Skip Navigation

Dental Assisting Interview

Three Questions to Avoid Asking in Your Dental Assisting Interview

When your Dental Assisting interview is wrapping up, the dentist (or another interviewer) will probably give you the chance to ask your own questions. As much as this is an opportunity for you to gather more information about the dental office and your possible position, it’s also another chance for the interviewer to evaluate your personality and dental assisting career goals. Check out these three questions you should avoid asking when you first meet with your potential dental employer.

How much will I make?

At this point in the process, the objective should be showing the interviewer that you’re the right candidate for the job. You want to sound passionate about a future Dental Assisting career, so try and wait until you’re extended a formal offer to bring up your cash demands.

Will I receive much vacation time?

If you’re already looking for time off, it will be hard to be taken seriously as a future employee. During the initial meeting, you want the dental team to see your enthusiasm for going to work – not your desperation for getting out of it. Plus, not all Dental Assistants work full-time hours. If your potential Dental Assisting position is part-time, especially, it’s best to avoid bringing up this topic.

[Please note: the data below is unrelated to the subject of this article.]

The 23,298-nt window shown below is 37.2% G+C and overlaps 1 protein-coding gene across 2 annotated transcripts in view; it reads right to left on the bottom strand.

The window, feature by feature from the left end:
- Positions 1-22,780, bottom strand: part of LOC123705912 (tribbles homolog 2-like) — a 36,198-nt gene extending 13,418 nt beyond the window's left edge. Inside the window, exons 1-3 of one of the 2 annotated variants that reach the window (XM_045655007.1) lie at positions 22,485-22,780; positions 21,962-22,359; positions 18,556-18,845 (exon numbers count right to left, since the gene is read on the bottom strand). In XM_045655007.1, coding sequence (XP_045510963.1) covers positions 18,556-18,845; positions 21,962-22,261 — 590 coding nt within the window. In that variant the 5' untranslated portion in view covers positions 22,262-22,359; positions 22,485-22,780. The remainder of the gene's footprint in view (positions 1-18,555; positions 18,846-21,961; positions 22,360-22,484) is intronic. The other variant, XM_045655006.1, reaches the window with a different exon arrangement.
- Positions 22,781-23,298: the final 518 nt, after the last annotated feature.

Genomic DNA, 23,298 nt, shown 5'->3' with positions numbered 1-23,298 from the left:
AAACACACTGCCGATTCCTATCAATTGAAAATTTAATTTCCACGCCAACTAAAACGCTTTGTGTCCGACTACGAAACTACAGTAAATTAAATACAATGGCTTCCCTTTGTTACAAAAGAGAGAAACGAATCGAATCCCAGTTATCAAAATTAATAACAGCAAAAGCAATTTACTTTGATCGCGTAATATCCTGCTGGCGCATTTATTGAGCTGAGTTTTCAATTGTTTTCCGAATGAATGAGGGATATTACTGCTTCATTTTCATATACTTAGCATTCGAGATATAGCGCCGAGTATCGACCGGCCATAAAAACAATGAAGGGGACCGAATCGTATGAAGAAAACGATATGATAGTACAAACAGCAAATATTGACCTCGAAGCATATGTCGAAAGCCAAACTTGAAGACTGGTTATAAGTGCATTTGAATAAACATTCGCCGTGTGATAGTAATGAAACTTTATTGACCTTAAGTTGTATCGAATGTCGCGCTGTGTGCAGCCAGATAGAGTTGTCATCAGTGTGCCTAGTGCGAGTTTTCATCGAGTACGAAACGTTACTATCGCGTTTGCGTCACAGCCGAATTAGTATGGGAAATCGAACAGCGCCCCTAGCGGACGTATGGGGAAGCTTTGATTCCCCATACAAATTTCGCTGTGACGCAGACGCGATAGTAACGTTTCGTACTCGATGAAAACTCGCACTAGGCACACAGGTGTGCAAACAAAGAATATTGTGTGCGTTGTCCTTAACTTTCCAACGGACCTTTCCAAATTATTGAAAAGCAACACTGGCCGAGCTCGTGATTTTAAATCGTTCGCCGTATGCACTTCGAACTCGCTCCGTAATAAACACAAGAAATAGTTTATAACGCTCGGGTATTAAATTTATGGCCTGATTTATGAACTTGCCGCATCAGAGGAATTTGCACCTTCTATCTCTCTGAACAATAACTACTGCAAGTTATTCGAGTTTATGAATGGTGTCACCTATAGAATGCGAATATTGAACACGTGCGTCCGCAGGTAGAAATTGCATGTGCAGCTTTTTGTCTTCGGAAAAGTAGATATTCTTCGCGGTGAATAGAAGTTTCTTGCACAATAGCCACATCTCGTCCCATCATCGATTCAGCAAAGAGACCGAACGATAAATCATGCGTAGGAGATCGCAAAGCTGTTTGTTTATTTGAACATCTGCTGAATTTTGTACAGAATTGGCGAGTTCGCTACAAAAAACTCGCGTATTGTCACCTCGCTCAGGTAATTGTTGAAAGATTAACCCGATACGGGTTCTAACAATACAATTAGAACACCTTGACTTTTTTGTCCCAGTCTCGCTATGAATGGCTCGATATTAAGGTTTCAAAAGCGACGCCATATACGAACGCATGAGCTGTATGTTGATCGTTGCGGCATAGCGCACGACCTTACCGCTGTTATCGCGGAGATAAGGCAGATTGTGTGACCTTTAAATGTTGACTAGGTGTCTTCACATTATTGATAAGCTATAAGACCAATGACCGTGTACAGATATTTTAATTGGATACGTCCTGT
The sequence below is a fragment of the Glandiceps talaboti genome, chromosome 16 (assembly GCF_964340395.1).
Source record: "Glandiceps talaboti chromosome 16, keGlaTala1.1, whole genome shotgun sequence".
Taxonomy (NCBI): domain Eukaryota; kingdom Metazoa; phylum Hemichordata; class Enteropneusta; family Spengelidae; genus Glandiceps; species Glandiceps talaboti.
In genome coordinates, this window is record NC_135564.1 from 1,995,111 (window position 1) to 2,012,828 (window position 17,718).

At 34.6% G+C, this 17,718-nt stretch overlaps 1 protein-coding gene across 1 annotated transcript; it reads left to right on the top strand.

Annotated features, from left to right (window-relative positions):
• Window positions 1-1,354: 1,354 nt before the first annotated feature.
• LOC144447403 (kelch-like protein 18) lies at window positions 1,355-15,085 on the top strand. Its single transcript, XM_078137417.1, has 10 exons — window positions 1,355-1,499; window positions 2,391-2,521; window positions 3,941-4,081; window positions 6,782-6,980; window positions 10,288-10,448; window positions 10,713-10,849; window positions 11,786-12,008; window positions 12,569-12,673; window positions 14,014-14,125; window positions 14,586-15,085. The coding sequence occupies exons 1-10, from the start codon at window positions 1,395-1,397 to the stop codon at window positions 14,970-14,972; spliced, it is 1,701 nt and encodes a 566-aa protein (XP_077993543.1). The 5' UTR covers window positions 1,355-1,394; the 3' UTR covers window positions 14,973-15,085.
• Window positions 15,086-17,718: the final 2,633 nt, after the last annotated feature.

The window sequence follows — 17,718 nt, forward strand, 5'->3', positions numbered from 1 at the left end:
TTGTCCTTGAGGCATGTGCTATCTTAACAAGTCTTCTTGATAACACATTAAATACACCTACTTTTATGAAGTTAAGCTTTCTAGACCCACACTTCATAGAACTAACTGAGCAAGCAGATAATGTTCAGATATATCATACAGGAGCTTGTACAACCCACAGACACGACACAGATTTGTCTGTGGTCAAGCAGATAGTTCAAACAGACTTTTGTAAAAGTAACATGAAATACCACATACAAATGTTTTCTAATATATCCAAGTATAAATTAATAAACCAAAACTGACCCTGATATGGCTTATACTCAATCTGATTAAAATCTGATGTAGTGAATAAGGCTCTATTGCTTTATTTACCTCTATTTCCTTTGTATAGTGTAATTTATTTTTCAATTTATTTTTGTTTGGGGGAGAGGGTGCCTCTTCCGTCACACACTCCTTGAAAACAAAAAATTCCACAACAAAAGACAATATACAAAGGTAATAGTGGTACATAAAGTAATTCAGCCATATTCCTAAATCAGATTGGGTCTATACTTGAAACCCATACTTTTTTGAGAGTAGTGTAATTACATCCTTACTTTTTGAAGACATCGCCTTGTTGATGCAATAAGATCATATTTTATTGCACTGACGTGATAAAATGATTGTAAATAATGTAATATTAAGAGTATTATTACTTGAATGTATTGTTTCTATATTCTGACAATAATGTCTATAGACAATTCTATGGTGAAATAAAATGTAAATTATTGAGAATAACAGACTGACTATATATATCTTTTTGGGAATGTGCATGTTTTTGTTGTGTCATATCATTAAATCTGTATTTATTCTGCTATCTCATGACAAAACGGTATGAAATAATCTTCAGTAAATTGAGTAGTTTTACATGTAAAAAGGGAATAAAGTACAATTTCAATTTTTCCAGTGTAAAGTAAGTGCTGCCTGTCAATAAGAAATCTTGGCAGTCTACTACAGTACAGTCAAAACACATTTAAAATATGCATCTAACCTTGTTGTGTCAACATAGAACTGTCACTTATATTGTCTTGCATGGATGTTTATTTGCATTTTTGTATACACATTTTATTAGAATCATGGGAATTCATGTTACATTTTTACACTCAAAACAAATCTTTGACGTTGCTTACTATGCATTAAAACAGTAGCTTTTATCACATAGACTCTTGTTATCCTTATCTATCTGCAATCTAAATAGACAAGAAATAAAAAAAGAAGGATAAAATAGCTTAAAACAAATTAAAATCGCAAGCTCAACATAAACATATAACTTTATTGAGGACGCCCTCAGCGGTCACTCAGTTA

I have no questions. (trick question)

Have several (at least 3-5) questions prepared and ask them when the opportunity arises. Remember that an interview is a dialogue – not an interrogation. If you need help coming up with appropriate Dental Assisting-related questions, don’t hesitate to contact First Institute’s Career Services department. The friendly staff will be more than happy to assist you. Also, check with your Dental Assisting program instructors. Their industry experience will be invaluable when it comes to interviewing for a Dental Assistant position.

Follow these tips, and you’ll be ready to nail your Dental Assisting interview. The more thought you put into your questions, the more confident you’ll be in your ability to take on the Dental Assistant position you really want.

Request Information

Dental Assisting